5 steps to avoid Airport misery

Submitted Article
For some time now question marks have been placed against airports and their Business Continuity and resilience capability. In the past year alone we have seen at close hand the global chaos caused by the volcanic ash cloud, while more recently we witnessed some of Europe’s leading airports struggle to maintain operational readiness during periods of heavy snowfall.
If we go back a little further there are other striking examples, all of which add to the pervading view that airports cannot cope effectively when placed under duress and that their Business Continuity need to be improved.
In the middle of all of this uncertainty, the customer is often stuck in a terminal waiting for updates from either the airline or the operator, all the while growing increasingly frustrated about the level of mixed messages they receive, depending on who they speak to inside or outside the airport.
Learning from the past
Airport operators, airliners and air-traffic controllers all spend copious amounts of time planning the design, development and delivery of their airport. On that basis, why are there still so many instances of inefficient operations when the going gets tough?
The reality is that some of these shortcomings may have existed and gone unnoticed for years as it is only at a moment when an airport is truly tested or put under extreme operational conditions that these underlying issues come to light.
Crisis scenarios can develop overnight and by their very nature can be impossible to predict. However, in some other cases, an airport can anticipate increased levels of demand and it is remiss of them not to plan ahead and focus on how to best manage this additional strain on their services.
One such situation would be a global sporting event, and with the UK gearing up to host the 2012 Olympic Games next summer, five steps that airports across the country will want to consider include:
  • Plan for the worst:
    It is essential that airports and airline operators develop effective Business Continuity and contingencies plans for non-standard situations. They should also consider operational testing and simulation exercises which could provide insight on how their asset is equipped to deal with increased strain, and to identify areas where improvements need to be made

  • Ensure all stakeholders are aligned in advance:
    In extreme situations it is essential that all parties – airlines, operators, ground handlers and air-traffic controllers – are closely integrated and clear on each other’s roles and responsibilities. Without this coordinated response, cracks start to quickly appear and the management of a non-routine situation can quickly descend into chaos

  • Get the right people in charge:
    Airports also need to ensure that they have experienced management in charge during a crisis situation and their wider staff base is well aware of the procedures to follow once the contingency plans are put in place. Knowledge alone is not enough however – staff also need to be suitably trained in advance to deal with a range of potential scenarios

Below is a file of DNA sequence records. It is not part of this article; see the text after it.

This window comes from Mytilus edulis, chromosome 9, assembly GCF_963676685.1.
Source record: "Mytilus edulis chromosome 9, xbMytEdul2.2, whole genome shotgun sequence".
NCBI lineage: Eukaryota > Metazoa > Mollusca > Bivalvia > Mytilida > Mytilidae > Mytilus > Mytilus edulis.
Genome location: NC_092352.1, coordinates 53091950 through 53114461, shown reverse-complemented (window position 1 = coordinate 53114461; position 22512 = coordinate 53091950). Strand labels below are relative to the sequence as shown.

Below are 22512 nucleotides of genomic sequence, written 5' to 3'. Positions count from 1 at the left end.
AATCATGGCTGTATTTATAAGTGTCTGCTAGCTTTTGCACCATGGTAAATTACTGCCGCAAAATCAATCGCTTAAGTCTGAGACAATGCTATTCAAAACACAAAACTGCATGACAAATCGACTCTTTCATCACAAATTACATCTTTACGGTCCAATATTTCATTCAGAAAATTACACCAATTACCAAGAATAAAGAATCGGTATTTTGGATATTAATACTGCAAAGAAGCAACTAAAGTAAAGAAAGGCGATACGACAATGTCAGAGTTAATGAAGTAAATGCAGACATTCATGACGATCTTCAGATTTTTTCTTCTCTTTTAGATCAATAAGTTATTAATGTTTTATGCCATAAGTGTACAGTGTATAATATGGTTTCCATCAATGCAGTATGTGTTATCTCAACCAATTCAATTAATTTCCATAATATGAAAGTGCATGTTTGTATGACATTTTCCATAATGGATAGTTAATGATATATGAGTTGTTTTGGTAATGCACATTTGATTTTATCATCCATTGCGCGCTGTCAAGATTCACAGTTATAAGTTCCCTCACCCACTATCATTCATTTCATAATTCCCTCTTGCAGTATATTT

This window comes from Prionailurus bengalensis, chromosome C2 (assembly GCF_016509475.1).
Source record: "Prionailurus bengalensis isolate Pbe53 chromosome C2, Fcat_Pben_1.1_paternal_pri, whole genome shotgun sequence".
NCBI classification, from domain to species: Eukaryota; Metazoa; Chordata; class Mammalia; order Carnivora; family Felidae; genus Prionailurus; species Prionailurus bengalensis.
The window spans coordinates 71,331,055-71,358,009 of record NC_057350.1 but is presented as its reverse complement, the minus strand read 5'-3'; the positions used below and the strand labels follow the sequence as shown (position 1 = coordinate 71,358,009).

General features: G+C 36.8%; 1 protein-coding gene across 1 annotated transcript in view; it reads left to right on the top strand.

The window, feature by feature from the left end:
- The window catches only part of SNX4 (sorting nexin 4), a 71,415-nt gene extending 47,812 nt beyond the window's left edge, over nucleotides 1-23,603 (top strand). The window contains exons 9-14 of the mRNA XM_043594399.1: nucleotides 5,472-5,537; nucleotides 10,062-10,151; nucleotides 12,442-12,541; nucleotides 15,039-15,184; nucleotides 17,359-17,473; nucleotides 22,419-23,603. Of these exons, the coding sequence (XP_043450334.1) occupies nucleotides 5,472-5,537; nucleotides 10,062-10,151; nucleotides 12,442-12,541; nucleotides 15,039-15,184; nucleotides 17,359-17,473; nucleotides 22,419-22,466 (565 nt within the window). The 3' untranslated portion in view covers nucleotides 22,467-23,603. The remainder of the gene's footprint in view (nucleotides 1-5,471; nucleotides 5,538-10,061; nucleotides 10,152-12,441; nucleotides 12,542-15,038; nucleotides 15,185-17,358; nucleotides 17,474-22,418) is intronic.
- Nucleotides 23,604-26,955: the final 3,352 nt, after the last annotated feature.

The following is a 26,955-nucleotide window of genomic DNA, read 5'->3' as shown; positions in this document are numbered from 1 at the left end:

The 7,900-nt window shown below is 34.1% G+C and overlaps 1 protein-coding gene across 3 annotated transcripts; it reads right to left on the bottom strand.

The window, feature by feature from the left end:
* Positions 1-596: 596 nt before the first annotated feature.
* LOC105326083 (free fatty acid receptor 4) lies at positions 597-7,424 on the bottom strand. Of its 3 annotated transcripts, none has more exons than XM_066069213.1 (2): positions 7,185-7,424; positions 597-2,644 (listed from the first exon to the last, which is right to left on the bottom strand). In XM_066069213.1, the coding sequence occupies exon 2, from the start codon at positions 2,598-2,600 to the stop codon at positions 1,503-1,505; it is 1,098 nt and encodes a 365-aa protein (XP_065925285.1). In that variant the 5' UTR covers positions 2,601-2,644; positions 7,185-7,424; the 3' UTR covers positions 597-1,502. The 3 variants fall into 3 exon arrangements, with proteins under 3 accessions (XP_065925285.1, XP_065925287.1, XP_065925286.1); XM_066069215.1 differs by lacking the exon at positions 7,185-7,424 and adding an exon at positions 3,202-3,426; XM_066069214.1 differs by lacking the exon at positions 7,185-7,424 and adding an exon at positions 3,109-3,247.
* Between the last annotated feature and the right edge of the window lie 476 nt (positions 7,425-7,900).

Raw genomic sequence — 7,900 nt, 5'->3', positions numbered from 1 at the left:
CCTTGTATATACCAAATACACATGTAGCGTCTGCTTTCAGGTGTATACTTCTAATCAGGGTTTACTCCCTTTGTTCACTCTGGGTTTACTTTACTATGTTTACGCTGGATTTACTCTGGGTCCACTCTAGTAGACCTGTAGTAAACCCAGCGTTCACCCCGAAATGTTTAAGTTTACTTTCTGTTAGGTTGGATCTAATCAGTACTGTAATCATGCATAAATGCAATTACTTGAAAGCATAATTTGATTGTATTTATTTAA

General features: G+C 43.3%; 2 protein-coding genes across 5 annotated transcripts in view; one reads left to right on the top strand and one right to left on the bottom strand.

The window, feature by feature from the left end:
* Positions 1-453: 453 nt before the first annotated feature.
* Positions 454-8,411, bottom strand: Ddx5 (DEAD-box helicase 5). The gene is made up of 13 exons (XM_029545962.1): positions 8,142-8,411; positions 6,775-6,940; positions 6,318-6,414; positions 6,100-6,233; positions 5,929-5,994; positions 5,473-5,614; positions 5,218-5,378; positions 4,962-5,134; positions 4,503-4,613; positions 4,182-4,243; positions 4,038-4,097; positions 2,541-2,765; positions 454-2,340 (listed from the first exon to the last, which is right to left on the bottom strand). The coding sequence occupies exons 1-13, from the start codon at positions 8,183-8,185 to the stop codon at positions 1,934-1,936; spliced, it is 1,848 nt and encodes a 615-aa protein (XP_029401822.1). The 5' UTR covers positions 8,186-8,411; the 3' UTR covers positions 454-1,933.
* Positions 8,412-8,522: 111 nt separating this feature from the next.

• Tackle the communication challenge:
    In a crisis situation it is crucial that there is an open stream of communication between airport officials, airline operators and the customer on the ground. For communication channels to be effective however, all parties need to be equipped with the appropriate equipment including 2-way radio communications. Using mobile phones to try and communicate with an overloaded operations centre is totally inadequate in an emergency environment as recognised by the inquiries into the July 7 London bombings and the 9/11 terrorist attack. Furthermore, other resources within the terminal need to be exploited to their full potential. The dynamic advertising boards could be used to display flight information and contact numbers, while the existing PA system can also help to relay on important information

  • Prioritise the flight schedule:
    At those high-intensity moments when staff is required to adapt to very specialist and non-routine operations, quickly linking the available capacity with a flight schedule is absolutely fundamental. This allows airlines and operators to prioritise, match their capacity to the weather or operational constraints, and avoid congestion and unnecessary flight cancellations.

Looking ahead to the future
There are multiple reasons why airports need to adopt a more rigorous approach when it comes to being better prepared for non-standard periods of operation. However, in simple terms, if they choose not to invest time and resource here, the best they can realistically hope for is a short period of chaos. In the worst-case scenario this lack of attention could cost stakeholders multi-million pounds in reactive planning and momentous reputation damage.
With the industry anticipating a new government initiative for aviation in the UK later this year, it raises the question on the value of considering airport resilience levels alongside things like airport charges and safety regulation. The challenge lies in helping airports to become more effective during extreme operations, while at the same time ensuring that the passenger is offered a reliable service.  A passenger charter and a regulatory regime that offers greater freedom to the operators and airlines to set charges would go some way to achieving these objectives.
Paul Willis is partner, head of aviation at built-asset consultancy EC Harris. The opinions expressed are his own.